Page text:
Mosquito

Fort Myers, Cape Coral, Naples and the surrounding southwest Florida area is home to many species of mosquitoes.  Mosquitoes are two-winged flies that belong to the family Culicidae in the order Diptera.  In total there are approximately 3,500 species of mosquitoes.

The family Culicidae is divided into three subfamilies: Toxorhynchitinae, Anophelinae, and Culicinae. Worldwide, there are 37 genera of mosquitoes. Mosquitoes live in humid tropics and subtropics, warm moist climates, temperate and cool zones – everywhere except areas that are permanently frozen.

Mosquito Egg Biology

Mosquito eggs can be characterized by two major types: floodwater and permanent water eggs. The females of floodwater species will lay their eggs on a moist substrate – not on standing water. It is a requirement that their eggs dry out for a period of time before they will become viable. Once they have passed through the critical drying time, they may hatch if the area is flooded by rain or by high tides. Permanent water mosquito eggs are laid on the water surface either singly, or in a raft containing up to 300 eggs. The permanent water eggs can not survive if they dry out, and therefore, must be laid in a fairly permanent source of water such as a lake or swamp. The eggs of permanent water species will hatch within about 24 hours.

Larval Mosquito Biology

The larval stage of the mosquito is spent on and in the water. The larvae have no legs and spend a majority of time at the water’s surface. The larval stage is often referred to as “wriggler” or “wiggler”, from the lashing movements of the abdomen that allow them to move in the water. They can stay submerged for considerable amounts of time. Feeding during the larval mosquito stage happens through ingestion of particles filtered from the water, ingestion of surface biofilms, shredding leaves, and consumption of other smaller larvae and insects. The larvae are edible to the non-feeding, yet active, members of the pupa. During the larval stage, the mosquito will molt, four times – the periods between the molts is called an instar stage. The mosquito larva stop feeding towards the end of the 4th instar.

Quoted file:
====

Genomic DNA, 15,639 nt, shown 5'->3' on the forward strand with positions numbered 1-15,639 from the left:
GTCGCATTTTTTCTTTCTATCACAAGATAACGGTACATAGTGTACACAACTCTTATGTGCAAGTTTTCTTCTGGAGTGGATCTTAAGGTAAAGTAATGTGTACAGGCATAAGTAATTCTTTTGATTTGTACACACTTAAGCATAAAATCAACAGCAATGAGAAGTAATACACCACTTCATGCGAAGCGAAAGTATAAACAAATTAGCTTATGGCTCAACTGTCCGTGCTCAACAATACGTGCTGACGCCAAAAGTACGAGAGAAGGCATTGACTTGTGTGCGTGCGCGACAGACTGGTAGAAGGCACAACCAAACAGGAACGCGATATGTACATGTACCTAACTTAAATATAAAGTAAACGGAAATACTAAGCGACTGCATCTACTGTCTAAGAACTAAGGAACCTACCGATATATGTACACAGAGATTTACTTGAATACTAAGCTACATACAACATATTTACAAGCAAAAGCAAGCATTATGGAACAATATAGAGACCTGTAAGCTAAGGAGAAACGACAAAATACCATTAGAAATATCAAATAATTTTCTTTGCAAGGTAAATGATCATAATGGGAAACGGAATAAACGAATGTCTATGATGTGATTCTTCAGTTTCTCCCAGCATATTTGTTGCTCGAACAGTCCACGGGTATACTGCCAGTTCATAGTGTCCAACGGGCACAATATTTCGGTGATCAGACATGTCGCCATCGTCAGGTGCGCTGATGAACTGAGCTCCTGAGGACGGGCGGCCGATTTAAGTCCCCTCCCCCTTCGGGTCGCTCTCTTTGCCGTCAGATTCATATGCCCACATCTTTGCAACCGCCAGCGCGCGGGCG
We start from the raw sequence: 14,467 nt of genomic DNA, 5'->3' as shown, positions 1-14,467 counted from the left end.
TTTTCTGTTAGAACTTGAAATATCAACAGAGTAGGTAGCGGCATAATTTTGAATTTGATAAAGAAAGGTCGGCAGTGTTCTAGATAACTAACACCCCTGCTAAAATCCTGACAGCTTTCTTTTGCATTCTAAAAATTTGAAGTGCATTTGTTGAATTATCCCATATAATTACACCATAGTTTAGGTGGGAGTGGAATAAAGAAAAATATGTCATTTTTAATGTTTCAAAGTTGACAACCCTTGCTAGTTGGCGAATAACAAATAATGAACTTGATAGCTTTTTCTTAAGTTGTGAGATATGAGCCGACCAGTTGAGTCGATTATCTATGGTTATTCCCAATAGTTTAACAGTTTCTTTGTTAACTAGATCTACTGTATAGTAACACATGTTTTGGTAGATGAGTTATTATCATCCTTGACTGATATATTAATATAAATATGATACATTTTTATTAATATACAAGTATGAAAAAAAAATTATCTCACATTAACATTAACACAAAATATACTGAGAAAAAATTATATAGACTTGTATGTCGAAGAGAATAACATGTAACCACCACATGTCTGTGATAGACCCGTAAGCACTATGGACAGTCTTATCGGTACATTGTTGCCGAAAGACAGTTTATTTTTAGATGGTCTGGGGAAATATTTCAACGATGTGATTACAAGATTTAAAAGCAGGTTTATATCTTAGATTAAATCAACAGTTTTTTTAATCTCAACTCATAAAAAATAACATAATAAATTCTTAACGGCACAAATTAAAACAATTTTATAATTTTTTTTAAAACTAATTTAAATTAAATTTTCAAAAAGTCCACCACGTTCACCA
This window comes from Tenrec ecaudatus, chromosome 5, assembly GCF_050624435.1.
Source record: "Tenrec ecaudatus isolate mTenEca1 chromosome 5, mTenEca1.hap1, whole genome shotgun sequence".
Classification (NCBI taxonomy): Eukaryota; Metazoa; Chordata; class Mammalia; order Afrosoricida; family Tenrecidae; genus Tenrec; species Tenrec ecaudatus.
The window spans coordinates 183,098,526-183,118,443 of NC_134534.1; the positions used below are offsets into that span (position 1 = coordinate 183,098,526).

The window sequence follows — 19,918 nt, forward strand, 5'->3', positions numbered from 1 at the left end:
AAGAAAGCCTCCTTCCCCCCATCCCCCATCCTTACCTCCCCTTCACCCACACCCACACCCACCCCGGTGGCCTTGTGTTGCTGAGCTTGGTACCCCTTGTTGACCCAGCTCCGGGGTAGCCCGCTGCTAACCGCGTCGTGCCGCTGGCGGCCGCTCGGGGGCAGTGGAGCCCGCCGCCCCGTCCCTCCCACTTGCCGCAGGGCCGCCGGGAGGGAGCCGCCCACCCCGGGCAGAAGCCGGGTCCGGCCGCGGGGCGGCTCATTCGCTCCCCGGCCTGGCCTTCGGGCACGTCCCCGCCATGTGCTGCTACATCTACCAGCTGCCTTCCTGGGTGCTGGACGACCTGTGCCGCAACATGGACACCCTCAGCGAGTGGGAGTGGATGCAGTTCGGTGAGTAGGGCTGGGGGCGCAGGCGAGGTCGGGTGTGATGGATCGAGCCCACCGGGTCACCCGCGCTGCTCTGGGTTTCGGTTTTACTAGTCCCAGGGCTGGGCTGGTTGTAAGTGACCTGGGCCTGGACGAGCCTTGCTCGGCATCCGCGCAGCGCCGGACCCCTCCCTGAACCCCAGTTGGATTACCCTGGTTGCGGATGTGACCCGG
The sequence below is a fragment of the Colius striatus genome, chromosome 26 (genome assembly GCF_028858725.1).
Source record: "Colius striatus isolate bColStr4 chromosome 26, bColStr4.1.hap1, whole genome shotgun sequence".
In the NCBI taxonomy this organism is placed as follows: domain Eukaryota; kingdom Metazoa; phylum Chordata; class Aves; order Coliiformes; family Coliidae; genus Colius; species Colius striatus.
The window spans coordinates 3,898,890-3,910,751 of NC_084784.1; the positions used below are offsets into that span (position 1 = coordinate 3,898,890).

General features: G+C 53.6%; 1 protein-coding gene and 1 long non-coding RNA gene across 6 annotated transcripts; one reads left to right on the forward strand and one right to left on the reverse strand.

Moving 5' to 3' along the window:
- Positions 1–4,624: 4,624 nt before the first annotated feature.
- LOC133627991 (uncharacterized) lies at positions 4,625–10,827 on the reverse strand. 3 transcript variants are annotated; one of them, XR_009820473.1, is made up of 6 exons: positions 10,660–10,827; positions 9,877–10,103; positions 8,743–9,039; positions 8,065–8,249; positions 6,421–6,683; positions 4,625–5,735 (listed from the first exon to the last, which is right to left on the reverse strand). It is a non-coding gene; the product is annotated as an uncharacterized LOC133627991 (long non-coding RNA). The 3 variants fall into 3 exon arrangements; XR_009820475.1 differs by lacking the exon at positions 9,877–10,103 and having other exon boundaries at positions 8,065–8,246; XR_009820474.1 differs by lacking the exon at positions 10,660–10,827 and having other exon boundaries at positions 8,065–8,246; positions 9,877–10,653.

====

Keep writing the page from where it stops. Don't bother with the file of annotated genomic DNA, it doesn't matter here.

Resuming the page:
Pupal Mosquito Biology

The pupal stage of the mosquito is aquatic also. The mosquito pupa is comma shaped and spends a majority of time on the water’s surface as well. Two parts comprise the mosquito pupa: the cephalothorax (the head and thorax) and the the abdomen (tail). During this time the mouth, legs and wings of the adult are developing in sheaths that are curled around the underside of the cephalothorax. The pupa does not feed as it has no functioning parts for a mouth.

Adult Mosquito Biology

In the adult stage both male and female adults feed on sugars from plants as well as  from other insects that feed on plant sugars. This is the only source of nutrition for the males. They do not feed on blood. The females use the sugar meals for energy. Blood meals are only consumed by female mosquitoes for the purpose of egg development.